Wow. Talked about planned/not planned. For five years now, without fail, I’ve been posting a film tribute to Jack Nicholson, on the occasion of his birthday. Today, April 22nd, is his 79th. A couple weeks ago, I began pondering what to focus on this year. I’d done “Goin’ South” and “Ride in the Whirlwind” in the past. There was even one for Jack’s 1958 debut, “The Cry Baby Killer”. Everything gets a fresh rewatch before a new review, so I looked to my personal collection. Damn…I only had “Prizzi’s Honor” on VHS. I considered “The Shining”, but decided to save it for a possible Kubrick retrospective. Hey, why not “Batman”? It was the BIGGEST film of 1989, it made Nicholson truly, filthy rich, and it set the groundwork for the current crop of massive superhero blockbusters. Okay…and I popped in my Blu-ray last week, and watched Michael Keaton save Kim Basinger from Nicholson’s Joker for something approaching the umpteeth time. All set for today, right? Then something happened yesterday. It’s the number one news story in the world right now. And as a fanatical fan…this tragedy struck me hard. So, Jack, happy 79th birthday…but suddenly this story has a bit less to do with you. We lost Prince yesterday, and the entertainment world is in mourning.
To say “Batman” in 1989 was mammoth, is still somewhat of an understatement. It was almost impossible to escape that summer. The anticipation leading up to its June 23rd release was feverish. Could director Tim Burton pull it off? Will “comedian” Michael Keaton actually be an acceptable caped crusader? Nicholson as the Joker should be awesome! We were impatiently awaiting its arrival…and fervently hoping that they wouldn’t screw it all up. I remember the collective sigh of relief when that first trailer hit. OMG, did it look incredible! And this was pre-internet. You had to experience that trailer during a news report, on MTV, or in an actual theater. Remember, my contemporaries? “Wait ’til they get a load of me”, sneered Jack as Batman’s arch enemy. And in that cape and mask…you could almost believe that average-guy Keaton could kick some ass. Seeing the film proper was some experience. I got the advance tickets for Thursday, June 22nd…hours ahead of the “official” opening. By the time the weekend was over…I had seen it again. Not all critics were impressed…but the Dame of U.S. national reviewers was. Pauline Kael penned a rave for The New Yorker. And for a budding cinema critic…that’s like a blessing from the Pope.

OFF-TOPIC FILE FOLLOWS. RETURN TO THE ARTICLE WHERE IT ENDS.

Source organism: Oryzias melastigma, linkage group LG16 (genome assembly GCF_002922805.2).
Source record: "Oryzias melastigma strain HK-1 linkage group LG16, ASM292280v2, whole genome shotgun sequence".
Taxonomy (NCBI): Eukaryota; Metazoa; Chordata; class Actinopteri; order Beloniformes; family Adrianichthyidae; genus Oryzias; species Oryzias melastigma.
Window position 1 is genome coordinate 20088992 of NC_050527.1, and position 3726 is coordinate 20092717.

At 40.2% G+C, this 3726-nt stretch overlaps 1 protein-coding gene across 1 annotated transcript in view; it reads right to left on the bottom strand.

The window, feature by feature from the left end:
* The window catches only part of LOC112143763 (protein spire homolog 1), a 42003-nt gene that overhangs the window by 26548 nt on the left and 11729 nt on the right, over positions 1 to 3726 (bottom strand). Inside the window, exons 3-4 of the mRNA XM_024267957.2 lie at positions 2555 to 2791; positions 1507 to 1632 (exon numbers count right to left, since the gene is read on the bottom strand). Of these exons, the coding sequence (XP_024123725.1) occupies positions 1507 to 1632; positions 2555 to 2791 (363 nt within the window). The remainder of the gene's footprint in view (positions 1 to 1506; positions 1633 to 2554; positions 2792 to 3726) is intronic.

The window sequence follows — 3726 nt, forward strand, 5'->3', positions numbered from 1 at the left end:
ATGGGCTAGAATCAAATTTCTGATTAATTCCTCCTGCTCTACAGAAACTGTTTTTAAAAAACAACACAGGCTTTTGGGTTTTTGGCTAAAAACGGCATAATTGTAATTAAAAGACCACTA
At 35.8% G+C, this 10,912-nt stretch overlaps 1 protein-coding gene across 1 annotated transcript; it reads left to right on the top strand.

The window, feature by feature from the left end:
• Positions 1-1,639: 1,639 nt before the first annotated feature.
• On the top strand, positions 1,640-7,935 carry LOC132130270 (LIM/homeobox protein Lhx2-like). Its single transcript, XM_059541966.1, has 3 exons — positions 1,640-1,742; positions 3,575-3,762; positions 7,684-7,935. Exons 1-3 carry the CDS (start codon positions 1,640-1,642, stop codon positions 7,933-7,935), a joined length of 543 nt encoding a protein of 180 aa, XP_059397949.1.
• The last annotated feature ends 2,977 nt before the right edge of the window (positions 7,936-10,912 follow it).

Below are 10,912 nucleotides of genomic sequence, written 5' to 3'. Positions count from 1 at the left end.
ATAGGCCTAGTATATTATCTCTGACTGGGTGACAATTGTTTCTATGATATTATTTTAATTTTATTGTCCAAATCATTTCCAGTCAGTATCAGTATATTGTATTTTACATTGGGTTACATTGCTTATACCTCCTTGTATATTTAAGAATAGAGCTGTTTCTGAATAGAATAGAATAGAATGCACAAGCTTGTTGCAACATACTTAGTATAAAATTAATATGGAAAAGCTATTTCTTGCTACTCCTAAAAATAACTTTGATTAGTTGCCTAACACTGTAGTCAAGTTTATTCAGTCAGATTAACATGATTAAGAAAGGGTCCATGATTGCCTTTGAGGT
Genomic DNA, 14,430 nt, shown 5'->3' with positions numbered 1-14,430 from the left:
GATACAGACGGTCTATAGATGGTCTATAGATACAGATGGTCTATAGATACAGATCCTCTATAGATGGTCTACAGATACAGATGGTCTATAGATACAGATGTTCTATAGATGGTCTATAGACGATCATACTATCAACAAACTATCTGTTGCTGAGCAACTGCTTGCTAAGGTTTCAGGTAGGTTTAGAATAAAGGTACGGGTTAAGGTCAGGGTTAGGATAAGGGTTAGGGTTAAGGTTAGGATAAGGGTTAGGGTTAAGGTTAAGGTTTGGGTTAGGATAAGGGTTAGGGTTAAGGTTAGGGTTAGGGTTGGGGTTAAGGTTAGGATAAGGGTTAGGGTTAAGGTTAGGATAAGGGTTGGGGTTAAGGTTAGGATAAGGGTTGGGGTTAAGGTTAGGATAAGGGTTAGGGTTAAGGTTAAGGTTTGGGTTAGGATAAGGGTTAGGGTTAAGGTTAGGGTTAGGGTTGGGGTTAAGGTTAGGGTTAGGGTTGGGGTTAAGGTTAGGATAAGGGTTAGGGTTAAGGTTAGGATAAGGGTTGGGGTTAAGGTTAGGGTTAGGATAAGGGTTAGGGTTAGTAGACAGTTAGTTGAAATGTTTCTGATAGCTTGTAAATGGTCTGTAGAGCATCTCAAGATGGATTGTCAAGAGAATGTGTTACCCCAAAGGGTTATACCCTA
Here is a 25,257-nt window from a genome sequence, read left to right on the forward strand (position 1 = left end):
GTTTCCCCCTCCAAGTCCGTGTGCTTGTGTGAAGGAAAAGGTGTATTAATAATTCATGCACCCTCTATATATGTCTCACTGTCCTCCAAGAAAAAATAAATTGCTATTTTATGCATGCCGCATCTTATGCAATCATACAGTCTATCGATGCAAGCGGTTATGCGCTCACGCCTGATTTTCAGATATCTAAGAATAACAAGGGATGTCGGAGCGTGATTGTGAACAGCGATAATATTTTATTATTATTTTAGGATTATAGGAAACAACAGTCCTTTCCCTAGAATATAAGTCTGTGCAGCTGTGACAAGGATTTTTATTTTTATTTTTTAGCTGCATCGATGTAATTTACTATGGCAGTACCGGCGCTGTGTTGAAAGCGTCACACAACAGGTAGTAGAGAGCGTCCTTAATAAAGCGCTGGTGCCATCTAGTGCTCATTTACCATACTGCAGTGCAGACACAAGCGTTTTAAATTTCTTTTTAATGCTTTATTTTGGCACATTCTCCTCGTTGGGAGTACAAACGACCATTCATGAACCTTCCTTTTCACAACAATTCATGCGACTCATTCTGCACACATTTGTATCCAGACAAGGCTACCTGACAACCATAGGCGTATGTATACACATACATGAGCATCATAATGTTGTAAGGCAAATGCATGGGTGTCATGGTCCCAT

“Batman” grossed over 400 million dollars on a 48 million dollar budget. Months later, the VHS tape was released, and my brother and I ran it constantly in the apartment we shared. The movie went on to win an Oscar for Anton Furst’s impressive Art Direction-Set Decoration. It finally made gorgeous Kim Basinger a big movie star. And it was a MASSIVE, multi-platinum smash for its soundtrack from Prince…his biggest seller since “Purple Rain” from 5 years prior. It included the #1 single, “Batdance”. The word now is that Tim Burton never wanted the Prince music, but that producers Jon Peters and Peter Guber wanted a Prince/Michael Jackson partnership for the songs. The rumor then was that Jack Nicholson liked and wanted Prince. And that’s the story I choose to believe. Jack was a Prince fan. Perfect. The film actually spawned two soundtrack albums that year–one of the earliest mega-hits to do so. Danny Elfman, an ubiquitous Tim Burton collaborator, provided the musical score. The Prince songs may seem a little out of place now–“Batman” was pulling out every possible stop in 1989, and everyone wanted a piece of it. But Prince’s “Partyman”, “The Future”, and especially “Scandalous”, still hold up today. Prince began a relationship with Ms. Basinger, after work together during that song’s production.